nRF52840’s internal watchdog

Can you tell us what the current situation of Particle OS using nRF52840’s internal watchdog circuit may be?

hi, maybe this video can be of help? Posted by a fellow (and very sharp) community member.

1 Like

Thank you @gusgonnet,

I have seen this, but wonder why Particle has not officially adopted `use of the hardware watchdog. It would seem to be easily implemented in Particle OS.
Is there an issue behind it.


@pmjackson, actually, implementing a hardware-based watchdog is not as easy as that. The same request was made for implementing the Photon/Electron H/W watchdog:

The reasons for not implementing it then still apply. The current Software Application Watchdog, implemented with FreeRTOS, still is not a true watchdog as it get “petted” during delay() and other long DeviceOS operations and, as such, is not truly under user control.

Thank you @peekay123,

That post was insightful.
Question? The post was started almost two years ago with the last comment around 6 months ago.

Do you know what Particle’s road map might be towards implementing H/W watchdog?

I appreciate that Particle’s OS and RTOS are complex and multi-threaded.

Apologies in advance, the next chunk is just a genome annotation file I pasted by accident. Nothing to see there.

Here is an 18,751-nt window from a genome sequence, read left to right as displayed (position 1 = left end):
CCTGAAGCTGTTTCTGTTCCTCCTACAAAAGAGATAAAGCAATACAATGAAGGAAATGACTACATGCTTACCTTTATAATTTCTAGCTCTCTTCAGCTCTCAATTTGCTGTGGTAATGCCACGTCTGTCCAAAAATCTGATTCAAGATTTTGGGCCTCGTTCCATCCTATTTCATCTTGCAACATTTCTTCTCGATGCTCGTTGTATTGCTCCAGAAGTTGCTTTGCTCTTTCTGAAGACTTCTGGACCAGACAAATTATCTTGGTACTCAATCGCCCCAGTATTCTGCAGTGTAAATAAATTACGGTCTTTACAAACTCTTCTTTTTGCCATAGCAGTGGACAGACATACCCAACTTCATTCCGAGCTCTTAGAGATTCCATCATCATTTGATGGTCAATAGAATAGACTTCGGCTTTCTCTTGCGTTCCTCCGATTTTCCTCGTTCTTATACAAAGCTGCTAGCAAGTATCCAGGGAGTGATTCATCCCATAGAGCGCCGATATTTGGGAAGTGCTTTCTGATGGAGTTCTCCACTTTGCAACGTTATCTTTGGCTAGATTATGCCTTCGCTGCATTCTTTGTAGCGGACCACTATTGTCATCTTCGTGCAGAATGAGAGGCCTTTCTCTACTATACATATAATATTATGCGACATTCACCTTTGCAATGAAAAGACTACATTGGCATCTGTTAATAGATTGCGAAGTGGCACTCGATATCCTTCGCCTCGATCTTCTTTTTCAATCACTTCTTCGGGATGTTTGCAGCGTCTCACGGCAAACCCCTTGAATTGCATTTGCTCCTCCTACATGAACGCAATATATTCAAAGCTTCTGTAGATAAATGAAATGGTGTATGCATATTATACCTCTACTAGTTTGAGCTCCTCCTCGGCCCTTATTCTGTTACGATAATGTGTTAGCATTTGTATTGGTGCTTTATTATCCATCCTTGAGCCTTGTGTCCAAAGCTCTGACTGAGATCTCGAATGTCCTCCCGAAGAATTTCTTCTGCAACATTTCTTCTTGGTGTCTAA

However, as a hardware/software designer, hard fault protection is a most critical issue.

Or is it suggested for users to implement their own external H/W at the moment?


@pmjackson, I don’t believe Particle’s focus is on implementing the hardware watchdog anytime soon. I would suggest using an external watchdog, as many have, which can also power off the entire device (via EN pin), not just reset the MPU. Many have chosen the TPL5110 but I am sure there are other devices you could use.

1 Like

Thank you.

As an alternative to the TLP5110, I’ve used other AVR chips such as the atmega328 and attiny85 as watchdogs for my particle MCU’s. I handshake over I2C with the AVR chips to the particle chips and they both have the ability to reset each other in case of an unrecoverable condition. Sort of a double watchdog technique. What’s great about this method is a completely custom timing mechanism for watchdog mechanics based on millis() timers.
While slightly off topic from your post, a technique like this could help you while we wait for the firmware inclusion of the Gen3 hardware watchdog.

1 Like

Thanks @tommy_boy,

Have you used this technique with Boron LTE to recover cellular connection?

I have not. I focus mostly on the photon and argon. From what I’ve read, pulling the rst and en pins on the boron won’t recover the connection 100% of the time… only a complete power cycle. Here’s something I’ve done successfully in the past for situations like that. Wire the pin you’re using to reset the boron from your external watchdog to a transistor setup like the ULN2308a to “lift” the ground from the boron in order to power cycle it. This is far from ideal because it means your boron ground is not directly connected to your pcb ground. This is just meant as a stop gap measure until all the connection issues get sorted.